Maybe it's emotion that clouds the distinction between fantasy and reality. No matter how fanciful the stimulus, the heart pounding is real.
From: Mike Cole <email@example.com>
To: eXtended Mind, Culture, Activity <firstname.lastname@example.org>
Sent: Sat, 4 Mar 2006 17:02:50 -0800
Subject: [xmca] Experience: material, ideal, real, imagined
The following quote from Dewey speaks to issues that have been ongoing on
XMCA and also provide context for a question I am hoping for some help on
(having been so successful with
my question about references on narrative!). In particular, it concerns the
conclusion that experience is a hybrid of what is termed here the physical
and the mental. This snippet is provided courtesy of Matt Brown, a member of
our seminar on mediational theories of mind.
Here's a little tidbit from Dewey that I think is interesting for several
reasons: it answers the question from earlier about whether Dewey is
concerned with the social, it provides a sort of summary statement of
central Deweyan theses, and it is exceptionally clear (for Dewey). From
Chapter 11 of *Art as Experience*:
Experience is a matter of the interaction of organism with its environment,
an environment that is human as well as physical, that includes the
materials of tradition and institutions as well as local surroundings. The
organism brings with it through its own structure, native and acquired,
forces that play a part in the interaction. The self acts as well as
undergoes, and its undergoings are not impressions stamped upon an inert wax
but depend upon the way the organism reacts and responds. There is no
experience in which the human contribution is not a factor in determining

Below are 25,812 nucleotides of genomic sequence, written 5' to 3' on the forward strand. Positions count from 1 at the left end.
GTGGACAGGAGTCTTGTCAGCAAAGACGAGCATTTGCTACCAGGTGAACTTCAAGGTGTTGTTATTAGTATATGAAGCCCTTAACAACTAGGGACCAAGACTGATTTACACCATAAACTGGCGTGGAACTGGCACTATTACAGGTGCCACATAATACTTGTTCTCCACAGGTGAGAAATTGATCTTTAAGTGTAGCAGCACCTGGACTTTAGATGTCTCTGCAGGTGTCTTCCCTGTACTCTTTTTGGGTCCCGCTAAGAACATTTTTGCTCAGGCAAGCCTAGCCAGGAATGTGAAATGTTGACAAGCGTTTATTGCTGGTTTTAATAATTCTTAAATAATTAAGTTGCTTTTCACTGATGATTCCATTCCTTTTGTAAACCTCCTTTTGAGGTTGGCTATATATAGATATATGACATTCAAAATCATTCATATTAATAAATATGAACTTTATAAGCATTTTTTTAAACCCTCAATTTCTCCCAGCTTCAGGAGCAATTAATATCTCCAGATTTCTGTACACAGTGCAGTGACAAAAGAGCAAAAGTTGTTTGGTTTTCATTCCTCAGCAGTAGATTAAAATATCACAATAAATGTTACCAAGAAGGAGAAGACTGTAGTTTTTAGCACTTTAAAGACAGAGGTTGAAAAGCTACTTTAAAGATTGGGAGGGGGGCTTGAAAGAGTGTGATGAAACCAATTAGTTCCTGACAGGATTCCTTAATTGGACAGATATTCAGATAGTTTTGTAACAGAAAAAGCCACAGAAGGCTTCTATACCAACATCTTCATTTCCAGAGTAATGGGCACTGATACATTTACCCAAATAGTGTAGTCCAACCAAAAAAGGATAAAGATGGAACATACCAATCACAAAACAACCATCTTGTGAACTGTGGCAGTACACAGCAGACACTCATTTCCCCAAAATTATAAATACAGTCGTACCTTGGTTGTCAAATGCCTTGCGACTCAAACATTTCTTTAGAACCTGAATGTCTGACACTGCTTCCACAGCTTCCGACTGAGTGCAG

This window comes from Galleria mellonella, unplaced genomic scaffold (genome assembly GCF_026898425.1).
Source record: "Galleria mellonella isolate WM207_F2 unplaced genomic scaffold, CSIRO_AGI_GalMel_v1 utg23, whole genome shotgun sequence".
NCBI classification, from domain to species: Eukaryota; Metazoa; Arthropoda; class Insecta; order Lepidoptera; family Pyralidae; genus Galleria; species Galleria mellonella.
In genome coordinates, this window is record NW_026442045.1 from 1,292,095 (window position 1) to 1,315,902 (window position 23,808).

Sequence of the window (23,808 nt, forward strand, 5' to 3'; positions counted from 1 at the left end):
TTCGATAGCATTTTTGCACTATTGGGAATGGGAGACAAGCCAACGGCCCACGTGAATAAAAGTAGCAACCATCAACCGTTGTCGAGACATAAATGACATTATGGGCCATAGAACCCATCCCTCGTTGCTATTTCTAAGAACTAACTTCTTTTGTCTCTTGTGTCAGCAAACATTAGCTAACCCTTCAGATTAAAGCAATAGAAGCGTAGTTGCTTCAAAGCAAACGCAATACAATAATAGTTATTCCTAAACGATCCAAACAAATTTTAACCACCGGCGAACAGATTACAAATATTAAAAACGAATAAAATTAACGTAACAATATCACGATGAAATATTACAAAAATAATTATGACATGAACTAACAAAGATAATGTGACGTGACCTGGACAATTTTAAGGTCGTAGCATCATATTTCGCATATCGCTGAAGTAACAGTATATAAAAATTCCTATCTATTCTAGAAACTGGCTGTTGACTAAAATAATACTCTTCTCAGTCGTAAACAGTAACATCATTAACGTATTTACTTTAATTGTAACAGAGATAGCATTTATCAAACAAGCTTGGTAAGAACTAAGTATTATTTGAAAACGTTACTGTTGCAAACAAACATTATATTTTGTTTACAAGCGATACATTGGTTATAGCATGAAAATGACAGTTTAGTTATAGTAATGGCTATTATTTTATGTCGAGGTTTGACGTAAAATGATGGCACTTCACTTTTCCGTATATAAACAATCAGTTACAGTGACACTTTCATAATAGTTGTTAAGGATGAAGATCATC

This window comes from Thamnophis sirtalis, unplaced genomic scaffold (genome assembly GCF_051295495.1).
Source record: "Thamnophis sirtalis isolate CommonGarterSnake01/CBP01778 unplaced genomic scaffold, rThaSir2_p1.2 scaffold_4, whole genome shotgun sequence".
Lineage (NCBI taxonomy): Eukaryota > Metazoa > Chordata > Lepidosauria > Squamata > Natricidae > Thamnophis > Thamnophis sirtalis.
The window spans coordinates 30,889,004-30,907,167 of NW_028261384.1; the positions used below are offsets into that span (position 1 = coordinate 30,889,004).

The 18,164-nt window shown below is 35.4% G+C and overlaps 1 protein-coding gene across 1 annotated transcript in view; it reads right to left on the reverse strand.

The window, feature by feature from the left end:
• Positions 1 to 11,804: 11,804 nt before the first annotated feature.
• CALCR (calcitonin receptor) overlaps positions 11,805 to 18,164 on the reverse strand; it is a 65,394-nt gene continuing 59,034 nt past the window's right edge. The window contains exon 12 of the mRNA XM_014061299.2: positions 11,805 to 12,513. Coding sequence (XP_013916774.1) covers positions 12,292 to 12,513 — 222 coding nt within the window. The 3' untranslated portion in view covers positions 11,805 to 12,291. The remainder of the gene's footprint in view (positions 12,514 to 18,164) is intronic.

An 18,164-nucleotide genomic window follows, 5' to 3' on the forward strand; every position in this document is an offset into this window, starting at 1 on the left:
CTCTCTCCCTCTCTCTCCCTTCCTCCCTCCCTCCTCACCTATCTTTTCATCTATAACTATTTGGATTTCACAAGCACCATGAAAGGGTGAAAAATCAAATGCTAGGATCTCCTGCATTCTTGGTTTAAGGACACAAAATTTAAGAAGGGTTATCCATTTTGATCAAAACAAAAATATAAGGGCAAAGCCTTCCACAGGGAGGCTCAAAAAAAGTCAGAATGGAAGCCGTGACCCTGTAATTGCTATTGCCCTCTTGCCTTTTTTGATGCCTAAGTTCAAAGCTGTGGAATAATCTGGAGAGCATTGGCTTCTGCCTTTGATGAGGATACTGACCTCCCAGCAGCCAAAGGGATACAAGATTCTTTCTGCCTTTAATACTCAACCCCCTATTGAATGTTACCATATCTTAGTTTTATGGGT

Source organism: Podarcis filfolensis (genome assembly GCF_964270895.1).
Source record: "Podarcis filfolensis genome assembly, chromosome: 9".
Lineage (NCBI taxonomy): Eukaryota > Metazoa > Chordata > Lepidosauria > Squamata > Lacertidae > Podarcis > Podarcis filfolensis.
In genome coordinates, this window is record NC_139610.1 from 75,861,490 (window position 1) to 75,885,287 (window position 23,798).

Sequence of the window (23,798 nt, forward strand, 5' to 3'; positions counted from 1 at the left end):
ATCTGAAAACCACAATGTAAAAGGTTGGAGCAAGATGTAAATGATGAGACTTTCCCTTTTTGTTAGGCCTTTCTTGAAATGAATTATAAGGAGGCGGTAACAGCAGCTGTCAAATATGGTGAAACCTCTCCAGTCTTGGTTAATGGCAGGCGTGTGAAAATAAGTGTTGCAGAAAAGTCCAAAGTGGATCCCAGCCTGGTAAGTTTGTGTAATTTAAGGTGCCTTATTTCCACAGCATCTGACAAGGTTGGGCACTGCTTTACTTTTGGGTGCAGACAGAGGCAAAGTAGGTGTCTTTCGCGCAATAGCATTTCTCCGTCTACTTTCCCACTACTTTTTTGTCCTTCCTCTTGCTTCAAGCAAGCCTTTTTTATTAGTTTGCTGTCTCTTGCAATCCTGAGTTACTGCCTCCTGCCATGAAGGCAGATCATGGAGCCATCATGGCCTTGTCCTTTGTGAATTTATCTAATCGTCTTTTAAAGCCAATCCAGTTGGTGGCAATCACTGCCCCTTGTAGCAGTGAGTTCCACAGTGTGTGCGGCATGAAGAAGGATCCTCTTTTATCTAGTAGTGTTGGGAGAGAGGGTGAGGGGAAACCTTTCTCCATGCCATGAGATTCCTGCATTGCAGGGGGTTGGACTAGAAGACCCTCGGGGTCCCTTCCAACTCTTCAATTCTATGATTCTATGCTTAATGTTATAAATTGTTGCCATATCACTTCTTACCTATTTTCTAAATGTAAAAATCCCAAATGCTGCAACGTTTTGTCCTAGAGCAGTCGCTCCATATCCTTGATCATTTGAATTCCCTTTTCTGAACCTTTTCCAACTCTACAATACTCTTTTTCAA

what actually happens. The organism is a force, not a transparency.
Because every experience is constituted by interaction between subject and
object, between a self and its world, it is not itself either merely
physical nor merely mental, no matter how much one factor or the other
predominates... In an experience, things and events belonging to the world,
physical and social, are transformed through the human context they enter,
while the live creature is changed and developed through its intercourse
with things previously external to it.
Here is my question, related to this characterization of experience:
In various situations (in particular, I am thinking of various massive
multi-user games and related cyber-interactional meeting places)
it appears that people can, perhaps cannot help at times, confusing what we
would normally refer to as "fantasy" and "reality."
There is an extensive literature on the development of this distinction in
children's development, but I am seeking research on the
distinction's presumed presence or absence among adults.
Any and all help appreciated
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